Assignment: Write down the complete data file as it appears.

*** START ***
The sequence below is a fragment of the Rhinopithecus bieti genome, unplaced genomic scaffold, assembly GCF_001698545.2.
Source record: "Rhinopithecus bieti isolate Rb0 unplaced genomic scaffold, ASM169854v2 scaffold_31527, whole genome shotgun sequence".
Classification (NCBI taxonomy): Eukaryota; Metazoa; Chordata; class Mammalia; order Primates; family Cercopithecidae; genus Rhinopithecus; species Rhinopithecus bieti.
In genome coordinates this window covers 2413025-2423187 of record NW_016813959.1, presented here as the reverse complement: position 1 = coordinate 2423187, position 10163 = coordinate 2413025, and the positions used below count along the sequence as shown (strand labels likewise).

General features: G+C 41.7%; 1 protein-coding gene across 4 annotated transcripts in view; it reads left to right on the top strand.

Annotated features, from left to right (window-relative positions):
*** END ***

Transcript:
The sequence below is a fragment of the Rhinopithecus bieti genome, unplaced genomic scaffold, assembly GCF_001698545.2.
Source record: "Rhinopithecus bieti isolate Rb0 unplaced genomic scaffold, ASM169854v2 scaffold_31527, whole genome shotgun sequence".
Classification (NCBI taxonomy): Eukaryota; Metazoa; Chordata; class Mammalia; order Primates; family Cercopithecidae; genus Rhinopithecus; species Rhinopithecus bieti.
In genome coordinates this window covers 2413025-2423187 of record NW_016813959.1, presented here as the reverse complement: position 1 = coordinate 2423187, position 10163 = coordinate 2413025, and the positions used below count along the sequence as shown (strand labels likewise).

General features: G+C 41.7%; 1 protein-coding gene across 4 annotated transcripts in view; it reads left to right on the top strand.

Annotated features, from left to right (window-relative positions):